The all-out effort to make all opioid pain-relieving medications more difficult to get continues. Last week an FDA panel voted 19 to 10 to reclassify medications that contain hydrocodone – like Vicodin and Lortab – from Schedule III drugs to Schedule II drugs.
Currently, under the federal Controlled Substances Act, medications containing hydrocodone are classified as Schedule III drugs. This means doctors can call in or fax prescriptions to the pharmacy and can allow up to five refills in a six-month period.
If hydrocodone-containing products are reclassified to Schedule II, only written prescriptions with an original signature by the physician are acceptable and no refills are allowed. If you take a hydrocodone medication on a regular basis, that means in most cases you'll have to go to your doctor's office every month to get a new prescription.
The DEA (Drug Enforcement Administration) does allow, but does not encourage, doctors to issue multiple pre...
Definition Ibuprofen is a type of nonsteroidal anti-inflammatory drug (NSAID). Ibuprofen overdose occurs when someone accidentally or intentionally takes more than the normal or recommended amount of this medication. See also: Pain medicine This is for information only and not for use in the treatment or management of an actual poison exposure. If you have an exposure, you should call your local emergency number (such as 911) or the National Poison Control Center at 1-800-222-1222. Alternative Names Advil overdose; Nuprin overdose; PediaProfen overdose; Rufen overdose; Motrin overdose Poisonous Ingredient Ibuprofen, a nonsteroidal anti-inflammatory drug (NSAID) that is sold over-the-counter and by prescription. Where Found Advil Medipren Midol Motrin Nuprin Pamprin IB PediaProfen Rufen Note: This list may not be all-inclusive.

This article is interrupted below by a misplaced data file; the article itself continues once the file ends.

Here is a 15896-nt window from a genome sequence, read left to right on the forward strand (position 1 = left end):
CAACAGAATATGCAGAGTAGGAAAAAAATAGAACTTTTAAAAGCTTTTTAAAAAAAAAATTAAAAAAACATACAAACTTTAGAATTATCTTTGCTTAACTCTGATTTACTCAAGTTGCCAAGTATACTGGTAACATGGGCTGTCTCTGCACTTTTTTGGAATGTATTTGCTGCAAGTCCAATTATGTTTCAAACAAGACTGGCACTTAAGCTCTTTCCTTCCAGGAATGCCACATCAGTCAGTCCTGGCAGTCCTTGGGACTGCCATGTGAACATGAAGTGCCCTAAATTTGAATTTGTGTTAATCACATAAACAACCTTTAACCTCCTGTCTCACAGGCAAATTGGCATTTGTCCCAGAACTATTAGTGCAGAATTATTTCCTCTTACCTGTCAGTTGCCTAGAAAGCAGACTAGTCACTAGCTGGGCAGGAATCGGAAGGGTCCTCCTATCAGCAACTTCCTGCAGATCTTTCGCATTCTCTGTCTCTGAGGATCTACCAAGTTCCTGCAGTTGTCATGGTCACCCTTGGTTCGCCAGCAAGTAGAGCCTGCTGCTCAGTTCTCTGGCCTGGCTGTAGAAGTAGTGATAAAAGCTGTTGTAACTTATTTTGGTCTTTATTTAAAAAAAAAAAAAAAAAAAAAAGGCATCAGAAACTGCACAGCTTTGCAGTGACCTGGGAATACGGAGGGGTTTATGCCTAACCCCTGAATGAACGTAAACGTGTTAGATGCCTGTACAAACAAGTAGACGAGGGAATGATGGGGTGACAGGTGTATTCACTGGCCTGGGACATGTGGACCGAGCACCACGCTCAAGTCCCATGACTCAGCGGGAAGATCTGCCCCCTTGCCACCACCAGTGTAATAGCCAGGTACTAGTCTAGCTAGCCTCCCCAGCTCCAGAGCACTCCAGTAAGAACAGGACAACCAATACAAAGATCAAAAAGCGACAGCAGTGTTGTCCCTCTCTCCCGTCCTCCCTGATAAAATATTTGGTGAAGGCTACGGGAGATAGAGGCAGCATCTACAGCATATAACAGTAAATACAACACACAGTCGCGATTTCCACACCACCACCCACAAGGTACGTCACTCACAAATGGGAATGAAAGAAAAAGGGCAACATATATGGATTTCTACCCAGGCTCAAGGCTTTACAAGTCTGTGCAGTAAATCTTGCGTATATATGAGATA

I generally don't make a practice of reporting on new drugs that are still in the clinical trial phases of development because it takes so many years to bring a new drug to market and you never know what might happen to them along the way. But there are two new drugs in the final phase of clinical trials that I find particularly interesting and promising. Although it will still be at least three to five years before they might be approved, I thought you might like to know about them. Controlled-Release Hydrocodone The first is a controlled-release hydrocodone being developed by Zogenix, Inc. Hydrocodone is the most widely prescribed drug in the U.S., but there are two things that make this new drug unique:
It is just hydrocodone, with nothing added. Currently you can only get hydrocodone combined with either acetaminophen or ibuprofen.
It is a controlled-release formulation for people who require round-the-clock pain relief. Right now, h...
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